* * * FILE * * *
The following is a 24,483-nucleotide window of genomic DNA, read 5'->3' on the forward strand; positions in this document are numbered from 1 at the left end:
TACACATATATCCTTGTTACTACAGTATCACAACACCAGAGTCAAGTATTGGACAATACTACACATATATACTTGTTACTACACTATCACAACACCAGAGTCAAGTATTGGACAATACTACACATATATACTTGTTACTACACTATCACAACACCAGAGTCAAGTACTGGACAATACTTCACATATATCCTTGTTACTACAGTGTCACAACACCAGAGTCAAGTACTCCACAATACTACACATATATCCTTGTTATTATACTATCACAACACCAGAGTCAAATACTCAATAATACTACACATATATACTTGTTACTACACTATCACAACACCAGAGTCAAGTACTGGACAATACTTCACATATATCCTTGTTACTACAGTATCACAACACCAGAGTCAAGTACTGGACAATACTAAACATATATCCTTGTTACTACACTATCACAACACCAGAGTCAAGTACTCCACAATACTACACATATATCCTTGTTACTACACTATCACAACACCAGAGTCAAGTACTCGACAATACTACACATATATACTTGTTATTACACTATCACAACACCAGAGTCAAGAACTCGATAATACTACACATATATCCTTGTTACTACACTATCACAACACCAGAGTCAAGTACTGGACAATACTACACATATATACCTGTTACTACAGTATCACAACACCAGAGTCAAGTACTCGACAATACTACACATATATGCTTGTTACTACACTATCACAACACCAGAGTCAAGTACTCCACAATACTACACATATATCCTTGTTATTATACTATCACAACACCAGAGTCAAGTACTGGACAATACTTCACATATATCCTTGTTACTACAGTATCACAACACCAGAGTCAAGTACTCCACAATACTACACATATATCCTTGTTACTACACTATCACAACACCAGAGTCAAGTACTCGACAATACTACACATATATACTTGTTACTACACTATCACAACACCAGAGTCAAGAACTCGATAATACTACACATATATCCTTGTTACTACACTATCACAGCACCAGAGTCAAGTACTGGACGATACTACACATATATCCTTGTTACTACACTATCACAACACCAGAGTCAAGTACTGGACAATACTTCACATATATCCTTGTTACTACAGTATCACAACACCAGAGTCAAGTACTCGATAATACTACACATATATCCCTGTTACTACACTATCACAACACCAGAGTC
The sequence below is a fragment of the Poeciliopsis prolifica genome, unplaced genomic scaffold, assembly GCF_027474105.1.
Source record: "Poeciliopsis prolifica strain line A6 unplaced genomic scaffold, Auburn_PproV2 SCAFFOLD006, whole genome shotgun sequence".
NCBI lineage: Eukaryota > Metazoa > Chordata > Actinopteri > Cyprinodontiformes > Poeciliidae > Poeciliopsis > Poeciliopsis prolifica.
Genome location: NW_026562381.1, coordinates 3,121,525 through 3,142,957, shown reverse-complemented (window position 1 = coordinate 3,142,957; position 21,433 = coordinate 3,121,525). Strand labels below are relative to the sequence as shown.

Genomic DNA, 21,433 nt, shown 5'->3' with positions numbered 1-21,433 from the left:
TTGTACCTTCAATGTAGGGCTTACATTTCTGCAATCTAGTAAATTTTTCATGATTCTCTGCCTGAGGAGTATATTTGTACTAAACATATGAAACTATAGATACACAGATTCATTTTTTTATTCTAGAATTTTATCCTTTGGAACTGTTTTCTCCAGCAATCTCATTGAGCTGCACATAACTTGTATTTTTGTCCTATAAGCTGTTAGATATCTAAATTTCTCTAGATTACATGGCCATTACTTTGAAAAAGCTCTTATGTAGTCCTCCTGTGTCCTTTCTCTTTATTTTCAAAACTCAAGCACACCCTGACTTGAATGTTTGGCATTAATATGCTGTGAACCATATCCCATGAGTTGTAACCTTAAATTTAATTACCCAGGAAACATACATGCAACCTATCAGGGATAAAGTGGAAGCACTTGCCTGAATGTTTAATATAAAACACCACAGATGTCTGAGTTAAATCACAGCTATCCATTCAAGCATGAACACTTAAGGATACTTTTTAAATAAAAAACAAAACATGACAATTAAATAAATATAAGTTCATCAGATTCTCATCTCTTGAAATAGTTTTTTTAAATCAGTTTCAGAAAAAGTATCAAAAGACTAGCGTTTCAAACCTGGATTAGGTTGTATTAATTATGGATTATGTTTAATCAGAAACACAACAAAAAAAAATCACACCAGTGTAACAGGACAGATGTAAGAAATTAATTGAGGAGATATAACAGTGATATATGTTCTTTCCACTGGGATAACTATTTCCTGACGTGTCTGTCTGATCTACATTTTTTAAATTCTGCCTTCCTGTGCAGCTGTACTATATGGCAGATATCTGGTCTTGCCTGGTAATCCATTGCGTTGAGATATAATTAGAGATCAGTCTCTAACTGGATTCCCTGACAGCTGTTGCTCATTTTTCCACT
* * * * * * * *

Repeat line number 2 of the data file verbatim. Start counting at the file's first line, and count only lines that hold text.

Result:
TACACATATATCCTTGTTACTACAGTATCACAACACCAGAGTCAAGTATTGGACAATACTACACATATATACTTGTTACTACACTATCACAACACCAGAGTCAAGTATTGGACAATACTACACATATATACTTGTTACTACACTATCACAACACCAGAGTCAAGTACTGGACAATACTTCACATATATCCTTGTTACTACAGTGTCACAACACCAGAGTCAAGTACTCCACAATACTACACATATATCCTTGTTATTATACTATCACAACACCAGAGTCAAATACTCAATAATACTACACATATATACTTGTTACTACACTATCACAACACCAGAGTCAAGTACTGGACAATACTTCACATATATCCTTGTTACTACAGTATCACAACACCAGAGTCAAGTACTGGACAATACTAAACATATATCCTTGTTACTACACTATCACAACACCAGAGTCAAGTACTCCACAATACTACACATATATCCTTGTTACTACACTATCACAACACCAGAGTCAAGTACTCGACAATACTACACATATATACTTGTTATTACACTATCACAACACCAGAGTCAAGAACTCGATAATACTACACATATATCCTTGTTACTACACTATCACAACACCAGAGTCAAGTACTGGACAATACTACACATATATACCTGTTACTACAGTATCACAACACCAGAGTCAAGTACTCGACAATACTACACATATATGCTTGTTACTACACTATCACAACACCAGAGTCAAGTACTCCACAATACTACACATATATCCTTGTTATTATACTATCACAACACCAGAGTCAAGTACTGGACAATACTTCACATATATCCTTGTTACTACAGTATCACAACACCAGAGTCAAGTACTCCACAATACTACACATATATCCTTGTTACTACACTATCACAACACCAGAGTCAAGTACTCGACAATACTACACATATATACTTGTTACTACACTATCACAACACCAGAGTCAAGAACTCGATAATACTACACATATATCCTTGTTACTACACTATCACAGCACCAGAGTCAAGTACTGGACGATACTACACATATATCCTTGTTACTACACTATCACAACACCAGAGTCAAGTACTGGACAATACTTCACATATATCCTTGTTACTACAGTATCACAACACCAGAGTCAAGTACTCGATAATACTACACATATATCCCTGTTACTACACTATCACAACACCAGAGTC